Raise taxes on the rich

Robert Reich

Bob Moon: We keep hearing about how much we can't afford and what programs we need to cut to rein in the federal deficit. But there could be two edges to the budget knife.

Commentator Robert Reich wonders why one agenda item seems to be missing from the conversation.

Robert Reich: As Americans get ready to file their taxes, politicians are battling over how much to cut government spending in order to reduce huge deficits. Curiously though, one option for deficit reduction seems to be off the table. That's to raise taxes on the very rich.

For decades now, America's top earners have been pulling in a larger and larger share of the nation's total income. Over the same period though, their tax rates have steadily declined. In the 1950s, the top marginal income tax rate was 91 percent. Now it's 35 percent. Even when you include deductions and credits, the super-rich are now paying a far lower portion of their incomes in taxes than at any time since World War II.

Meanwhile, capital gains and dividends -- a big chunk of their income -- were taxed at 35 percent as recently as the late 1980s. Now, they're taxed at 15 percent. And the estate tax has now vanished for estates under $5 million or $10 million a couple.

If the rich were taxed at the same rates they were taxed a half century ago, they'd be paying some $350 billion more this year in federal taxes. That would be trillions of dollars over the next decade -- a major contribution to eliminating the deficit.

Now yes, of course, clever accountants and tax lawyers would find ways around any tax increases, but this was always the case.

The real difference between now and then is the political power of the super-rich is much greater. After all, that's why their tax rates are so much lower.

But it's just possible that the devastating budget squeezes in Washington and in state capitals, and the slashing of public services vital to the middle class and the poor, may prompt Americans to look back 50 years -- and ask why the super-rich shouldn't pay the same tax rates now as they did then.

Moon: Robert Reich was Labor Secretary for President Clinton. His most recent book is called "Aftershock: The Next Economy and America's Future." Next week, David Frum. And in the meantime, you can always throw your two cents into the budget debate -- click on this contact link to let us know what you think.

About the author

Robert Reich is chancellor's professor of public policy at the University of California, Berkeley. He has served in three national administrations, most recently as secretary of labor under President Bill Clinton.
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Those who agree with Mr. Reich can use numbers to justify their perspective; so can those who disagree. I'm not sure such a dialogue would lead anywhere. Instead, I believe the discussion needs to be framed not as an economic one, but a human one. Let's not talk numbers--let's talk people. Let us have the courage to think critically and interrogate what we believe and why we believe it. These are the painful, yet productive conversations.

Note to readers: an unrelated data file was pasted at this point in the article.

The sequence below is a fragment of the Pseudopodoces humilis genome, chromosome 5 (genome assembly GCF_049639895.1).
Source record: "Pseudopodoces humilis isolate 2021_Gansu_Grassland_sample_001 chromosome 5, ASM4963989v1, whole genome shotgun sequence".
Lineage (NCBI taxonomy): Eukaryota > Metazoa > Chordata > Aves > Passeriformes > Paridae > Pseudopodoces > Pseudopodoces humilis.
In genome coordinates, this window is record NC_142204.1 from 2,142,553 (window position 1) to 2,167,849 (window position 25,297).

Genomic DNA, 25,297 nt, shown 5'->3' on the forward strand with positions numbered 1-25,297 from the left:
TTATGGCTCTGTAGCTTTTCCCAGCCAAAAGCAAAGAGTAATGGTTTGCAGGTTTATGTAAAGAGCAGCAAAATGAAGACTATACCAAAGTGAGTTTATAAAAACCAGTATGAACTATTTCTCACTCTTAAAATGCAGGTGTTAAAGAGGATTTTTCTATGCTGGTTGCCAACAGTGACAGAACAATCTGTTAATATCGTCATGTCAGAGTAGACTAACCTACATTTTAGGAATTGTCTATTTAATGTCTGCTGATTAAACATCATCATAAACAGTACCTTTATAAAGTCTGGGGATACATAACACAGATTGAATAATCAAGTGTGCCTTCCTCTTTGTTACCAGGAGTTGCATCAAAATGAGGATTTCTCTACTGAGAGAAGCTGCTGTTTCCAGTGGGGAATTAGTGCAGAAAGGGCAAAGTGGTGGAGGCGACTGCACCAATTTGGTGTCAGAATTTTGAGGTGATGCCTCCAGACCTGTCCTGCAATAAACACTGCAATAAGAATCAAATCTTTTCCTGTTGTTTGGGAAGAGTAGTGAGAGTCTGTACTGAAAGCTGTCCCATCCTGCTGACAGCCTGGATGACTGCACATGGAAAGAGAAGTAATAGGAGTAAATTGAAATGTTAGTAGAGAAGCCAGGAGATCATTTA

Shocking to suppose, but could the relationship between great wealth, corporate donors, and one party's primary source of amazingly massive contributions have anything to do with the reason that such taxes are off the table? Just asking.

What Mr. Reich's comments (always) leave out are two key realities. First, the current US tax system is already highly progressive, with the top 1% of filing households paying 40% of all HH income taxes, with just over 22% of total income, even with the capital gains rates and other tax code items he cites. The top 5% of filers now pay in over 60% of all taxes to the federal government. How much more does he think that those 5% are going to carry for the rest of us? Second, he misses entirely the fact that there is a cause-effect relationship to tax rates and national income. So his $350billion of more tax revenue figure (if current filers paid peak year tax rates) assumes that the income would the same under his 91% tax rate from the '50s as it is under current tax law. All other economists have observed that this isn't the case, and incomes would be much smaller across the board under high-tax schemes like his. Higher taxation causes lower GDP growth.

I believe Mr. Reich' numbers. But if you to launch a counter-argument against the Reich position, you need to define your terms and cite specifics. Remember President Clinton was the last President to leave the Feds with a surplus. So what happened?

Dr. Reich trots this same disingenous claim again and again. Most of the "super rich" (his new term -- what happened to "class enemies")almost never paid those super-high rates. In fact, today's "super rich" ((aka class enemies)pay a higher percentage of the overall income tax burden than they ever have before. Why does marketplace keep letting Dr. Reich peddle this disinformation?

Economics 101: the more you tax something, the less of it you get, and the less you tax it, the more you get. In fact, when that 91% tax rate was cut in half, tax revenues *rose*. And even if we *confiscated* the entire fortunes of the "super-rich," that *still* wouldn't solve our long-term budget problems.


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